commands: '%env(MESSENGER_TRANSPORT_DSN)%/commands'

events: '%env(MESSENGER_TRANSPORT_DSN)%/events'


App\Message\SignupCommand: ['commands']

App\Message\SignupCompletedEvent: ['events']

default_bus: app.messenger.command_bus




- messenger.middleware.validation



- messenger.middleware.validation

- messenger.middleware.allow_no_handler

The configured handlers are not called automatically when a transport is used. If you want to process the message, then you must retrieve these out of the queue via a Receiver. In most cases, you use a CLI application to do this. The messenger component registers a custom command, messenger:consume-messages, which you can execute via bin/console. If several transports have been defined, then you can pass the favoured receiver transport as an argument. If you don’t do this, then you have to choose one from a list. Through a variety of options you can also control the consumer’s lifetime. The consumer can be stopped automatically either after a processing a certain number of messages, a certain time, or when reaching memory limit. A new process can then be started automatically using a process manager such as systemd. If you activate verbose output, you can see which messages are being processed. Next to asynchronous message processing, you can also scale message processing by starting other processes.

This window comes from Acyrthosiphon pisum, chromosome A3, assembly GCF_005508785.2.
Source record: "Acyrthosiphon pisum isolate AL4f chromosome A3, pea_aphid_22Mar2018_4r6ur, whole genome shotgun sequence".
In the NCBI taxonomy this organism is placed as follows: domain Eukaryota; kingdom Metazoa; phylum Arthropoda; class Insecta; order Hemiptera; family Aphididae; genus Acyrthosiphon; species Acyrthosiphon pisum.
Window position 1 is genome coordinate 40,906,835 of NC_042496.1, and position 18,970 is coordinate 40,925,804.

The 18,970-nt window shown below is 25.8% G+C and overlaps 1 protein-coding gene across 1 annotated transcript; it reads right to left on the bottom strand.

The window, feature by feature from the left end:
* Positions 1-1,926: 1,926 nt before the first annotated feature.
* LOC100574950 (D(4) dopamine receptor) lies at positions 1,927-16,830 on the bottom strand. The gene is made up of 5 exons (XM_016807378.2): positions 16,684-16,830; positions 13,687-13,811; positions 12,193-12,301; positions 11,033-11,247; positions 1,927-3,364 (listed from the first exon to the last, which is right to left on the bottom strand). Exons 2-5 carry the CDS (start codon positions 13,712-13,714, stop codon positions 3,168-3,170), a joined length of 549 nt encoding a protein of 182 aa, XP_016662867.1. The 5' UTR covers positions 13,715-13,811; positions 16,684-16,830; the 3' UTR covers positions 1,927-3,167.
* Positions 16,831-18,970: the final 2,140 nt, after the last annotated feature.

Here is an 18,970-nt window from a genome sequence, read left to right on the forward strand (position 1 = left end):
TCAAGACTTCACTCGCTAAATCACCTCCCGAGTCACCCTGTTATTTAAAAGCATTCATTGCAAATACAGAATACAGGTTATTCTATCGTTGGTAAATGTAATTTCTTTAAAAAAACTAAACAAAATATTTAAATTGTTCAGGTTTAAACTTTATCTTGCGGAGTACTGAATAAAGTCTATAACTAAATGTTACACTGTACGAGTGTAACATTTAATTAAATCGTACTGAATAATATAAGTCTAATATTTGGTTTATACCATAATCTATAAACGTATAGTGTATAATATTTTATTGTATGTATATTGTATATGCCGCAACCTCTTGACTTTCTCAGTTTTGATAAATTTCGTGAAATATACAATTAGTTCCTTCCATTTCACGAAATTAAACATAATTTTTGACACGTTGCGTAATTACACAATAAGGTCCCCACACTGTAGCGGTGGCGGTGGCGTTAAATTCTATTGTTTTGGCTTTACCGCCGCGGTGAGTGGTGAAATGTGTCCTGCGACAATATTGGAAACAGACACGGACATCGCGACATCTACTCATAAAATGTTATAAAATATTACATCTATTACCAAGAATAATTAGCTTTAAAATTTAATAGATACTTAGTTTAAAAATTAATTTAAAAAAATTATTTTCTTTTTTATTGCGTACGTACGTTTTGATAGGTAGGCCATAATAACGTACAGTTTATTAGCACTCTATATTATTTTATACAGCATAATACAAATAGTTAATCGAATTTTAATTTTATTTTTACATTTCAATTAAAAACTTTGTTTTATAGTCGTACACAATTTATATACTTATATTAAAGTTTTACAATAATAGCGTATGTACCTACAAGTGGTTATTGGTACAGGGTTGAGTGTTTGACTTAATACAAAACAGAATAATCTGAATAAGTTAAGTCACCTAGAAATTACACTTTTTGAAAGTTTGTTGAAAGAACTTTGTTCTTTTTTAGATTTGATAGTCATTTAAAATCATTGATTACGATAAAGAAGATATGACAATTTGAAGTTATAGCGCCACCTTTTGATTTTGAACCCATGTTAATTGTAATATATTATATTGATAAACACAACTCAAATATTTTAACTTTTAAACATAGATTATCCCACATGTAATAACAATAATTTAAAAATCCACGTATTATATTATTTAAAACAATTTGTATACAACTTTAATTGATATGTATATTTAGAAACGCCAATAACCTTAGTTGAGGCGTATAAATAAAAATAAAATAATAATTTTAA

One advantage of asynchronous message processing is that an error does not cause our application to terminate. But the disadvantage is that the worker process terminates and the message processing is stopped. The defective message remains in the queue and is processed again when a worker is started. This leads to an error again and thus again to the termination. In order to avoid such a loop, you can configure so-called Dead Letter Exchanges in RabbitMQ. With a bit of code, a similar mechanism can be implemented within your own application. The starting point is a Middleware with a generic try-catch-block. In the case of an exception, the current message is encapsulated in a RetryMessage class and then dispatched by Message Bus. This way all defective messages are collected, can be analysed and then pushed back into the original queue via a RetryMessageHandler or converted back into the original message. The example repository [6] contains an exemplary, naive implementation of this principle.